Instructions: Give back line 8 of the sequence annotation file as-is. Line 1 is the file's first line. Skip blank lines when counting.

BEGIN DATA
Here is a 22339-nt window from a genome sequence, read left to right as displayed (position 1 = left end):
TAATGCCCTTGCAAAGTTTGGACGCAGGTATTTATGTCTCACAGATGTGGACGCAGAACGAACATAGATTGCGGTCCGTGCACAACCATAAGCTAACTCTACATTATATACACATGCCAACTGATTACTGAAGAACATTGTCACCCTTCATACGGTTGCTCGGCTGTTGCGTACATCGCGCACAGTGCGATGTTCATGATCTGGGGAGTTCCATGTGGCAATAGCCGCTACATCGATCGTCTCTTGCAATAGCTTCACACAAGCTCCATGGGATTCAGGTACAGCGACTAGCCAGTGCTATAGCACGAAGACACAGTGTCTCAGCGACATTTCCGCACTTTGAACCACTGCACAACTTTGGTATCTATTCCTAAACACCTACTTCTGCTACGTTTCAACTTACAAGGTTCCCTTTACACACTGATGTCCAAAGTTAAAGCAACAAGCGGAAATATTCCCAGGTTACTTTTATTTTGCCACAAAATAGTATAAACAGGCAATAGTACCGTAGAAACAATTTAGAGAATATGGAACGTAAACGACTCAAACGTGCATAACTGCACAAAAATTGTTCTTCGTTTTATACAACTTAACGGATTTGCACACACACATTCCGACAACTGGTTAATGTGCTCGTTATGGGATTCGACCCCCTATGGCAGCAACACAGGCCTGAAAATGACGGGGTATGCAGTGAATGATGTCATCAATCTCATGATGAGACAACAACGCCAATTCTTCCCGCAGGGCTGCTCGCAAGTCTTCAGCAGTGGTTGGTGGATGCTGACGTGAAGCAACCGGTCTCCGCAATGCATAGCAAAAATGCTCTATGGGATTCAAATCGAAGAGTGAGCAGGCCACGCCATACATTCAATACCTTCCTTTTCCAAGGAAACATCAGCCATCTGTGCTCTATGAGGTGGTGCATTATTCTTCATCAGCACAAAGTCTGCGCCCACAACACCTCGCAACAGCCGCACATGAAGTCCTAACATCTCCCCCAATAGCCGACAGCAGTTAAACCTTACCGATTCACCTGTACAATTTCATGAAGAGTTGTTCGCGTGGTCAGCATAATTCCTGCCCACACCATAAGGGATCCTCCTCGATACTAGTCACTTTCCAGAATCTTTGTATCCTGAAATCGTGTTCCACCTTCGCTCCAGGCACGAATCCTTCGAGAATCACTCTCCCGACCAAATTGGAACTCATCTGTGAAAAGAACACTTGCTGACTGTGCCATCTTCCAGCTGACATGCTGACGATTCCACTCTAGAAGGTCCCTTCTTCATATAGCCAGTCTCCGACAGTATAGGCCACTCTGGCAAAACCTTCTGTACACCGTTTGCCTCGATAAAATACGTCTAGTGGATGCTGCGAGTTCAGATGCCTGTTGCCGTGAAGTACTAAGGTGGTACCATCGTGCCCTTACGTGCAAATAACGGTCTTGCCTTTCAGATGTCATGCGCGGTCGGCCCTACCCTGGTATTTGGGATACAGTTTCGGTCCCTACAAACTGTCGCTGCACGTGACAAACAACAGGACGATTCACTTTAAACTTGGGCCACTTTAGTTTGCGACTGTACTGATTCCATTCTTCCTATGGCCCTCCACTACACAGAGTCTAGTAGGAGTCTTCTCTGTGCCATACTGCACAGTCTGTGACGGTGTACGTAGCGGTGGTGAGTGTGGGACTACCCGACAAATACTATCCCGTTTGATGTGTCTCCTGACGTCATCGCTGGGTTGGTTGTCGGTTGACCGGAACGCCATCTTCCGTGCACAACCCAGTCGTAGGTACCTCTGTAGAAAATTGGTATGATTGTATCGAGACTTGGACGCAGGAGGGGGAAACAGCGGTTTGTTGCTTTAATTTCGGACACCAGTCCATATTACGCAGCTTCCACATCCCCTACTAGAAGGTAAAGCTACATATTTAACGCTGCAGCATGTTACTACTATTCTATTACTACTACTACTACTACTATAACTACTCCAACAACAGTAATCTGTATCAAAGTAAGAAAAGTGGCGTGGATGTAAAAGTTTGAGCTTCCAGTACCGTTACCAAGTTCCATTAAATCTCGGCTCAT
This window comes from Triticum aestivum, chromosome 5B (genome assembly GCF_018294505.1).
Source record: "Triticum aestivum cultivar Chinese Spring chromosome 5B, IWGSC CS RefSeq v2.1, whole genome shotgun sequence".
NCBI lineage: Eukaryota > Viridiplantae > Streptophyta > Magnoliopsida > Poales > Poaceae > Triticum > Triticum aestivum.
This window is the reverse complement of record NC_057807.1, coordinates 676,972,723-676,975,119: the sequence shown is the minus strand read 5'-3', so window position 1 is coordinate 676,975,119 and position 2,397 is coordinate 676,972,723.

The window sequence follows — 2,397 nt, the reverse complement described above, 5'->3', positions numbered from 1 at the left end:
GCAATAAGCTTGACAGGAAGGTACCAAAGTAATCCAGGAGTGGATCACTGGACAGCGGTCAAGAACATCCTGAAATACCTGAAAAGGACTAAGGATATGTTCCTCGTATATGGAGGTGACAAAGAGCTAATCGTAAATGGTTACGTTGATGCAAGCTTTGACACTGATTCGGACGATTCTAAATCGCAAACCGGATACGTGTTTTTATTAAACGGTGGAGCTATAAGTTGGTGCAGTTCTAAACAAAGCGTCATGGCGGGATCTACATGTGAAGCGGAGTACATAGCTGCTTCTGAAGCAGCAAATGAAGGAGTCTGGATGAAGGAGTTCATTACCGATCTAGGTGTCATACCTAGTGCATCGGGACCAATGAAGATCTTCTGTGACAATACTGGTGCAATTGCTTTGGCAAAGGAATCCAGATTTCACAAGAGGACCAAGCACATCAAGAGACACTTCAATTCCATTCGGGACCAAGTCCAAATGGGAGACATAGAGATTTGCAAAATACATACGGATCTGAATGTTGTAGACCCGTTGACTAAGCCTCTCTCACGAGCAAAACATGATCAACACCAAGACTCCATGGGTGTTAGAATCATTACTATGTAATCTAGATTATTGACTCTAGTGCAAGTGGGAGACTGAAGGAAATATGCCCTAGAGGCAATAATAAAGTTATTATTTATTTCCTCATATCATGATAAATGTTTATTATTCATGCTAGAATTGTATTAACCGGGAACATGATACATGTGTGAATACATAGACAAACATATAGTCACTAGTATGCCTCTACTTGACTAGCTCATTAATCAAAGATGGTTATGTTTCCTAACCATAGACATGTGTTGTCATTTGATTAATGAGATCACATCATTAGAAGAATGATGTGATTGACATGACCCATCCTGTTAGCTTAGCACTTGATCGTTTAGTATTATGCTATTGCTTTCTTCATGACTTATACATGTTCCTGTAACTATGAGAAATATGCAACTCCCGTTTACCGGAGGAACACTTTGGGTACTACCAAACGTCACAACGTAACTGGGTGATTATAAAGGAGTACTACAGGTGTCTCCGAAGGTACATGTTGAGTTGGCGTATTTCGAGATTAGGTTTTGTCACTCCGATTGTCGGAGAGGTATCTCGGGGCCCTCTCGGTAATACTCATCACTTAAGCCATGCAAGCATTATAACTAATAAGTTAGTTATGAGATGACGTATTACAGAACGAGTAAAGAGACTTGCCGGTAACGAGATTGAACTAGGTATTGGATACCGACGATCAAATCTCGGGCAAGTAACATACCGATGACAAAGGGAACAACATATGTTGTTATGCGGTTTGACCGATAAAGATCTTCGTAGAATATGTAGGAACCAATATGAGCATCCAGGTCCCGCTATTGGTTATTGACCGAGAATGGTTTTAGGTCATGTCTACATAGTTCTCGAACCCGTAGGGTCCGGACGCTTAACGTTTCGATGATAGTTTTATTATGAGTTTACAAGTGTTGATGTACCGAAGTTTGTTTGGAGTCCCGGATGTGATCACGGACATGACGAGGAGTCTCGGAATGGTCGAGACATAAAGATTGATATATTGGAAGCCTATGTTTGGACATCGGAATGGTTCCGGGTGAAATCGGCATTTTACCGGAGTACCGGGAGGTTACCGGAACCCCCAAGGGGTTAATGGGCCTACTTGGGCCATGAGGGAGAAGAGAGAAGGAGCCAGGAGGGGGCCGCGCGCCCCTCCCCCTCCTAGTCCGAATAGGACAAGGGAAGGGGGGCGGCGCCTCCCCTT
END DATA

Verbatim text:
GCAATAAGCTTGACAGGAAGGTACCAAAGTAATCCAGGAGTGGATCACTGGACAGCGGTCAAGAACATCCTGAAATACCTGAAAAGGACTAAGGATATGTTCCTCGTATATGGAGGTGACAAAGAGCTAATCGTAAATGGTTACGTTGATGCAAGCTTTGACACTGATTCGGACGATTCTAAATCGCAAACCGGATACGTGTTTTTATTAAACGGTGGAGCTATAAGTTGGTGCAGTTCTAAACAAAGCGTCATGGCGGGATCTACATGTGAAGCGGAGTACATAGCTGCTTCTGAAGCAGCAAATGAAGGAGTCTGGATGAAGGAGTTCATTACCGATCTAGGTGTCATACCTAGTGCATCGGGACCAATGAAGATCTTCTGTGACAATACTGGTGCAATTGCTTTGGCAAAGGAATCCAGATTTCACAAGAGGACCAAGCACATCAAGAGACACTTCAATTCCATTCGGGACCAAGTCCAAATGGGAGACATAGAGATTTGCAAAATACATACGGATCTGAATGTTGTAGACCCGTTGACTAAGCCTCTCTCACGAGCAAAACATGATCAACACCAAGACTCCATGGGTGTTAGAATCATTACTATGTAATCTAGATTATTGACTCTAGTGCAAGTGGGAGACTGAAGGAAATATGCCCTAGAGGCAATAATAAAGTTATTATTTATTTCCTCATATCATGATAAATGTTTATTATTCATGCTAGAATTGTATTAACCGGGAACATGATACATGTGTGAATACATAGACAAACATATAGTCACTAGTATGCCTCTACTTGACTAGCTCATTAATCAAAGATGGTTATGTTTCCTAACCATAGACATGTGTTGTCATTTGATTAATGAGATCACATCATTAGAAGAATGATGTGATTGACATGACCCATCCTGTTAGCTTAGCACTTGATCGTTTAGTATTATGCTATTGCTTTCTTCATGACTTATACATGTTCCTGTAACTATGAGAAATATGCAACTCCCGTTTACCGGAGGAACACTTTGGGTACTACCAAACGTCACAACGTAACTGGGTGATTATAAAGGAGTACTACAGGTGTCTCCGAAGGTACATGTTGAGTTGGCGTATTTCGAGATTAGGTTTTGTCACTCCGATTGTCGGAGAGGTATCTCGGGGCCCTCTCGGTAATACTCATCACTTAAGCCATGCAAGCATTATAACTAATAAGTTAGTTATGAGATGACGTATTACAGAACGAGTAAAGAGACTTGCCGGTAACGAGATTGAACTAGGTATTGGATACCGACGATCAAATCTCGGGCAAGTAACATACCGATGACAAAGGGAACAACATATGTTGTTATGCGGTTTGACCGATAAAGATCTTCGTAGAATATGTAGGAACCAATATGAGCATCCAGGTCCCGCTATTGGTTATTGACCGAGAATGGTTTTAGGTCATGTCTACATAGTTCTCGAACCCGTAGGGTCCGGACGCTTAACGTTTCGATGATAGTTTTATTATGAGTTTACAAGTGTTGATGTACCGAAGTTTGTTTGGAGTCCCGGATGTGATCACGGACATGACGAGGAGTCTCGGAATGGTCGAGACATAAAGATTGATATATTGGAAGCCTATGTTTGGACATCGGAATGGTTCCGGGTGAAATCGGCATTTTACCGGAGTACCGGGAGGTTACCGGAACCCCCAAGGGGTTAATGGGCCTACTTGGGCCATGAGGGAGAAGAGAGAAGGAGCCAGGAGGGGGCCGCGCGCCCCTCCCCCTCCTAGTCCGAATAGGACAAGGGAAGGGGGGCGGCGCCTCCCCTT